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'a city,' which we find in Marco Polo's Kan-balu 'the city of the Khan.'

We also find this root val in Romanized Etruscan names. The carliest site of habitation at Rome was the Palatine. This was the original Etruscan fortress, and formed the germ of the Roman city. With the name of the Palatine we may connect the Pal-ilia, which was the name given to the Festival celebrated at Rome on April 21st, the day assigned by tradition as the anniversary of the founding of Rome. Nor is it impossible that the name of the Palladium, the tutelary image round which so many legends cluster, may be explained from the same source.

Another root very commonly found in the names of Etruscan cities is Cor- or Cur-. We have Care, Cora, Cures, Coreoli, Cortona, and Corythus. These towns seem to have been hill fortresses rather than dwellings on the plain. Those who have once seen it can hardly forget the commanding site on which Cortona is perched. Cures, we know, was built high among the mountains, and Virgil speaks of the ancient rock on which Cære was built--saxo fundata vetusto.

The root kar or kur seems to correspond in meaning to the British dun, which is applied to hill fortresses. The Accadian gives us this precise sense, kur meaning "a mountain,' and the differentiated forms kir and kar designating 'a fortress' or 'town.' In Elamite, also, kuras or karas means 'a mountain.' We may connect the word with the Wotiak and Zyrianian kar'a town, as well as with the Wotiak gures and the Wogul keras, which mean lofty,' high.'

The suffix in the name of the Etruscan city of Cap-ua may be compared with the Susian ua "a house,' which is the same word as the Accadian éa 'a house.'

The Elamite danas 'people,' may perhaps be discovered in the word Volcen-tani, the name given to the inhabitants of the town of Volci.

The Basque ura “water,' is from a wide-spread Turanian root, which we may trace to the Accadian aria 'water.' Hence is derived the Accadian aria-da “a river.' The change of the post-position (na of,' instead of da ‘from ') gives us the modern Tatar ar-na 'a channel for irrigation,' 'an old river bed.' Hence we may explain the name of the great Etruscan river, the Arno.

A considerable number of Latin words appear to have no affinities in any of the Aryan languages. We may suppose, with great pro

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bability, that these isolated words were borrowed from the Etruscan. Their affinities will therefore be with the Turanian languages, and their primitive forms will have to be sought in the Accadian tablets. The very word “tablet' is one of these. In Accadian the clay tablets which were used for writing were called dib, duppa, or dibbu. In Elamite a tablet is dipi. In Etruscan inscriptions we have the words tip-anu and zip-na, which designate 'engraved mirrors,' and the Latin word tab-ula is possibly of Etruscan origin.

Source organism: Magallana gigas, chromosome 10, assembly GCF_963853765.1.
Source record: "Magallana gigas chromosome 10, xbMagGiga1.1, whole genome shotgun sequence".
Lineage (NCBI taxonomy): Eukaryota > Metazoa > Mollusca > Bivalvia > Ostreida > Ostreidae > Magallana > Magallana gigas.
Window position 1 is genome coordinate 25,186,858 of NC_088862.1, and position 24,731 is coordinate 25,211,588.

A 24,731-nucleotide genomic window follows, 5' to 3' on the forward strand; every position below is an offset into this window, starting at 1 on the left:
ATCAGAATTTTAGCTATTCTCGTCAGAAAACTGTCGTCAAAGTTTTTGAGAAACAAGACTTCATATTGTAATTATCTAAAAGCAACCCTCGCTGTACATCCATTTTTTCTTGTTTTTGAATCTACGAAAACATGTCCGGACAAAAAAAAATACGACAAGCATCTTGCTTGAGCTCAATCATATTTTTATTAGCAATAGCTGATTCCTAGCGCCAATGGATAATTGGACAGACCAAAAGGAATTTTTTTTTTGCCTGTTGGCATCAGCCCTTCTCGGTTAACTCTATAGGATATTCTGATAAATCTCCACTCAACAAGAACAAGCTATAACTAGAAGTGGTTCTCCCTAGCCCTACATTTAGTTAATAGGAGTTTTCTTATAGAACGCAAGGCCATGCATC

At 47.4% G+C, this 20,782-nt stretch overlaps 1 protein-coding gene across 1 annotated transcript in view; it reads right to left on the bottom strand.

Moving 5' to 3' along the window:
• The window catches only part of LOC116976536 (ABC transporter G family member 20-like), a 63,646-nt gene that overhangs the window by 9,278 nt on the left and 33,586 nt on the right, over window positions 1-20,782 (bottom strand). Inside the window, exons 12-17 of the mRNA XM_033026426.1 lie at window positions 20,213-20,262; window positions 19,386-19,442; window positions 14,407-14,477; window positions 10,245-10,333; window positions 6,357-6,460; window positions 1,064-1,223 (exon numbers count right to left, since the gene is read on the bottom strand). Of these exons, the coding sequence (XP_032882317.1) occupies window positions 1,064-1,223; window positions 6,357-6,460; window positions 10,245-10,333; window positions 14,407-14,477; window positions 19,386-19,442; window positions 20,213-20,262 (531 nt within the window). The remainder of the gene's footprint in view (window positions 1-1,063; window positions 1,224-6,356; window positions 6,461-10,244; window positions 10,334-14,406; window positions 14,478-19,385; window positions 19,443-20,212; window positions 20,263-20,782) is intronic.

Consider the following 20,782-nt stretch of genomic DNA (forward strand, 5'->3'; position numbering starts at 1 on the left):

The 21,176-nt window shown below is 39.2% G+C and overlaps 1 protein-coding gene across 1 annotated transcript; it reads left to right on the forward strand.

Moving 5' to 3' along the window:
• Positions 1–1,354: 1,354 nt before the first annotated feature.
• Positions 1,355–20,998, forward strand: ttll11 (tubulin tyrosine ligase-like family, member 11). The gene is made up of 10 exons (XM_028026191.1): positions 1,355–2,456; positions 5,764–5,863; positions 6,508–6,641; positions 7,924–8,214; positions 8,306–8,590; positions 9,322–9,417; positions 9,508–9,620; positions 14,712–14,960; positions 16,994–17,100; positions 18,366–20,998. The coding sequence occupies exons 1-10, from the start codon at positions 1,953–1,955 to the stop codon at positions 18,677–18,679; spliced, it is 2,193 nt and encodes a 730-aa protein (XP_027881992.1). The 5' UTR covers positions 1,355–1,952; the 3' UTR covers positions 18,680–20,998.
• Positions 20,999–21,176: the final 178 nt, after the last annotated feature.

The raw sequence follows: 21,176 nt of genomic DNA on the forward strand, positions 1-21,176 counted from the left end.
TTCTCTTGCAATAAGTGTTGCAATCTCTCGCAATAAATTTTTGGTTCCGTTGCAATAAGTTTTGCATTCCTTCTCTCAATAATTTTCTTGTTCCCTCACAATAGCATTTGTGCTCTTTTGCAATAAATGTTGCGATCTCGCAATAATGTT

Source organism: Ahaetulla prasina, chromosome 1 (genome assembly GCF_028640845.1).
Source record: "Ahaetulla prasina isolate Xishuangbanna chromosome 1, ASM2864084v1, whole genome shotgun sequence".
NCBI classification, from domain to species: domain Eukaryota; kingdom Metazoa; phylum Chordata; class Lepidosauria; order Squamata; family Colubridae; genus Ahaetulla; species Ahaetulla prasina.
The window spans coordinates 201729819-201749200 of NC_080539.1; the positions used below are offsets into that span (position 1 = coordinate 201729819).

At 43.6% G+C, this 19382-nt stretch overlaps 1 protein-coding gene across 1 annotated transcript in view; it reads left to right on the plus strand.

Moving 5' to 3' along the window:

The Etruscans were the teachers of the Romans in the art of building, more especially in the art of building cyclopean walls, as is shown by those huge substructures of the Palatine which have been recently unearthed. Hence we may believe that Latin words connected with building may have been derived from the Etruscan language. It is especially noteworthy that many words of this class have no satisfactory Aryan etymology.

Thus neither Fick nor Curtius have any Aryan etymology to propound for the word turris, while it is easily explained by means of the Accadian dur 'a fortress,' and id-dur 'a dwelling.' This root may probably be at the bottom of the names by which the Etruscans were known to surrounding nations-Tyrrhenoi and Tursci.

In like manner, the Latin monia and murus may have been Etruscan loan-words connected with the Accadian words mun and mur, which both mean brick,' and we may compare the word casa with the Elamite kusi to build.'

Again, we know that the Roman chariot races were introduced from Etruria. Chariots and horses are depicted on some of the earliest Etruscan monuments. The Latin words currus and curro have no clear connexion with any Aryan roots, while they curiously resemble the Accadian kurra, and the Elamite karra, both of which mean a horse.' 1

Again, there can be no doubt that the Romans derived their knowledge of metallurgic art from the Etruscans, more especially the art of working in copper and bronze. It is therefore not improbable that the Latin cuprium 'copper,' may be an Etruscan loan-word. If so, we might refer it to the Accadian kupar "silver.' Such a change of meaning in the names of metals is not uncommon. Thus the


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1 cf. the Finnic words karo 'a sheep,' kaura' a cow,' and karu • a bear.' The root meaning seems to be the hairy one.'